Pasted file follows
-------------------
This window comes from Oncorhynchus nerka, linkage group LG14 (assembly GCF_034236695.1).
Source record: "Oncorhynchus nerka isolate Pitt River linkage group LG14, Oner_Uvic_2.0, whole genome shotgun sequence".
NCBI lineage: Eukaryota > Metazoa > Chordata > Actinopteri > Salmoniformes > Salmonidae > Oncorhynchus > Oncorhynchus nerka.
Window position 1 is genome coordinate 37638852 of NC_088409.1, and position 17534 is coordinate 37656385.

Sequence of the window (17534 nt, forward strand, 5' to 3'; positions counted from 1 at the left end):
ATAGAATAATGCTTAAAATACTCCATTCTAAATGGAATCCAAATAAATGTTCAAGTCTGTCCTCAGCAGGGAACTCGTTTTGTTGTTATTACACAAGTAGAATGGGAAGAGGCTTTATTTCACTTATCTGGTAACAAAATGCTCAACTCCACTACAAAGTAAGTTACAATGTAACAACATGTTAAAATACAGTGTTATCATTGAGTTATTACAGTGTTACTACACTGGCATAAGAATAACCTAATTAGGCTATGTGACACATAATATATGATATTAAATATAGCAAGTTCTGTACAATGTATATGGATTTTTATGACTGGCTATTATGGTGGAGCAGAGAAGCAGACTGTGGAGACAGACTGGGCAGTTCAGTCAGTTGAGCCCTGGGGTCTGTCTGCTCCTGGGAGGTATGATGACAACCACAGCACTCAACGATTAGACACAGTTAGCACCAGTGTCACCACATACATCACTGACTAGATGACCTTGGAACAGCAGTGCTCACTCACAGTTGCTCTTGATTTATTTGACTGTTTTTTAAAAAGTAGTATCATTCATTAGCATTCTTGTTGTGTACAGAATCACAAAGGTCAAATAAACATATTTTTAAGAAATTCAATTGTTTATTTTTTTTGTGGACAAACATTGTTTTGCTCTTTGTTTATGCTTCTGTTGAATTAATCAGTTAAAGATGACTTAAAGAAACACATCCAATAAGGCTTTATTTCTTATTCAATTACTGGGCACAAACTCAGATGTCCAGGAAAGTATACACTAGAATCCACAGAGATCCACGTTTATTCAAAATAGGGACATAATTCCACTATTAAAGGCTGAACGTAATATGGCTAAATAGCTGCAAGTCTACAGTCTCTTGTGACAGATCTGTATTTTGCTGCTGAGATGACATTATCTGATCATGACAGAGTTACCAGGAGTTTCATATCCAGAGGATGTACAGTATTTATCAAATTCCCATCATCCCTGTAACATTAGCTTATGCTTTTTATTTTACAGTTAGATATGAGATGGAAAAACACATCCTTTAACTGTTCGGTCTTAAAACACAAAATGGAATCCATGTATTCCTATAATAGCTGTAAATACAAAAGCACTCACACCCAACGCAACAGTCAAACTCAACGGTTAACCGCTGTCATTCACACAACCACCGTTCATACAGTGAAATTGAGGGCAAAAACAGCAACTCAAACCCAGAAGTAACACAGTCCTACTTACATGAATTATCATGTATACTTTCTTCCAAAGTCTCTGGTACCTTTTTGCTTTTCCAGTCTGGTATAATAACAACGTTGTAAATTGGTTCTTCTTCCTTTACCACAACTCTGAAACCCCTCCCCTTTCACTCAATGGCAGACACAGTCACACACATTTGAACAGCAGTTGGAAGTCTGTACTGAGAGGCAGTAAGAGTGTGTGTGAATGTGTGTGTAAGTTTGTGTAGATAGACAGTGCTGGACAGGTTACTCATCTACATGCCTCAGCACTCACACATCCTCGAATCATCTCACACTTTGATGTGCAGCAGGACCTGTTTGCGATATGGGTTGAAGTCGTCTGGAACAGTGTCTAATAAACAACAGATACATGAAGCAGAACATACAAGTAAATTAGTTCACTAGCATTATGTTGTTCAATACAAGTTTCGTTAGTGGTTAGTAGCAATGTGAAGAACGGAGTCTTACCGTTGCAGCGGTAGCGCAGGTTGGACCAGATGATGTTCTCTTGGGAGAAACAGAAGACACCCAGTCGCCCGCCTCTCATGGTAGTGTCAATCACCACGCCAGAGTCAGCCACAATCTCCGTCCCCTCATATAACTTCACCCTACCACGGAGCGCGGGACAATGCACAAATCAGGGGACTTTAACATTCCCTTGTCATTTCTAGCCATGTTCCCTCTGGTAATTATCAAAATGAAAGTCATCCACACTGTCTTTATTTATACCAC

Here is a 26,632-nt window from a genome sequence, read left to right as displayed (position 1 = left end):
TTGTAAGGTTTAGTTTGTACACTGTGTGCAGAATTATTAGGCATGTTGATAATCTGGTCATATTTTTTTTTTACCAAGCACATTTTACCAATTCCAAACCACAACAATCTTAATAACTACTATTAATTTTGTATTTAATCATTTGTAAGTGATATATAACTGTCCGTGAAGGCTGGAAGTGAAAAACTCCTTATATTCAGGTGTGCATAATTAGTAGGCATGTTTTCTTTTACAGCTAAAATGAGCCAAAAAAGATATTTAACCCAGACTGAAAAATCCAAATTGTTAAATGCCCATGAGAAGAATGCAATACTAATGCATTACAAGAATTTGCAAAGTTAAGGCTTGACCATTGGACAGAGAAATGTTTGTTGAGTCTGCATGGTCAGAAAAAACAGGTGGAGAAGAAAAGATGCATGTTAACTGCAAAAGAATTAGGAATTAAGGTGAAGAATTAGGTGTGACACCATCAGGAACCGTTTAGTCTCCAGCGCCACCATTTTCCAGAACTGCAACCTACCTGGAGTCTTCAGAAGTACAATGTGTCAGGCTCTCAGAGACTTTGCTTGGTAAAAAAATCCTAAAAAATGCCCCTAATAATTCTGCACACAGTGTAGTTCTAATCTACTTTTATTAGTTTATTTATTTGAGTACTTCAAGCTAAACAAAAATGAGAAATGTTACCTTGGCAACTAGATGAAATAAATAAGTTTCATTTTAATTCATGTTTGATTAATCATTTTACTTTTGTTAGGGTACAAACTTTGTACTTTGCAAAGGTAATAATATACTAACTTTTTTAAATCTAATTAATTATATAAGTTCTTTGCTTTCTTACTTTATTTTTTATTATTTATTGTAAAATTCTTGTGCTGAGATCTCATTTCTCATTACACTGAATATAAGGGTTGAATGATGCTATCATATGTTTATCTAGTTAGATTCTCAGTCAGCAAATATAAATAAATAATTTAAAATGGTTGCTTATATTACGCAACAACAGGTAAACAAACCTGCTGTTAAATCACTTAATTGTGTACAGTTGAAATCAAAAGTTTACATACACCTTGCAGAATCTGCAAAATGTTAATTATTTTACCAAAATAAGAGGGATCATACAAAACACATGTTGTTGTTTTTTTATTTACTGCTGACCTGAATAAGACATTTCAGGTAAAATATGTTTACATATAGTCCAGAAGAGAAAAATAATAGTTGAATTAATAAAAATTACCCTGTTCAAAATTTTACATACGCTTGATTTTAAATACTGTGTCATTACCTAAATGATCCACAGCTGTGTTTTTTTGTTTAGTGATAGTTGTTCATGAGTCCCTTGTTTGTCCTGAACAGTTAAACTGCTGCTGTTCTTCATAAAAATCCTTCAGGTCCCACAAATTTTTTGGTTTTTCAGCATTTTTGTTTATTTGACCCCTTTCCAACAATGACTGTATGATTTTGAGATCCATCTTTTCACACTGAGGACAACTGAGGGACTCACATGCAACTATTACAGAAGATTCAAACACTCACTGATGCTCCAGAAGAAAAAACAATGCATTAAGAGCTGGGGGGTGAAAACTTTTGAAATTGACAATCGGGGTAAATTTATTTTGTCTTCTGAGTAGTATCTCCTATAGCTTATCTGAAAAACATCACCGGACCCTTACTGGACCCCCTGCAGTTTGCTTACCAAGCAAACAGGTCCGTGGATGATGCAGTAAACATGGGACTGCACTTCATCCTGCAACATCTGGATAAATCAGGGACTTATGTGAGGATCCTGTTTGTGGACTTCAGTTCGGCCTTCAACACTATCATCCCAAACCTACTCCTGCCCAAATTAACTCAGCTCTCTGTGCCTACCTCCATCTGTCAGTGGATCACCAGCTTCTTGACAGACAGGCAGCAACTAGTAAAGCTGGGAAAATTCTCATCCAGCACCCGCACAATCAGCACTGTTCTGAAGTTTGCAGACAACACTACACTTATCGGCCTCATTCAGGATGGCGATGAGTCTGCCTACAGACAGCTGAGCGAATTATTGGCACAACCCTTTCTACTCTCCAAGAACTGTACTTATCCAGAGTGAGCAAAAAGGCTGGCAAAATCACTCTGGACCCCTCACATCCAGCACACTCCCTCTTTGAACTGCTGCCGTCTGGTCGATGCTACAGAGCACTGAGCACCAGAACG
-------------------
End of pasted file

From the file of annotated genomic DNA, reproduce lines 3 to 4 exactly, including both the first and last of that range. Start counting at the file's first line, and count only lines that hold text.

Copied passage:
NCBI lineage: Eukaryota > Metazoa > Chordata > Actinopteri > Salmoniformes > Salmonidae > Oncorhynchus > Oncorhynchus nerka.
Window position 1 is genome coordinate 37638852 of NC_088409.1, and position 17534 is coordinate 37656385.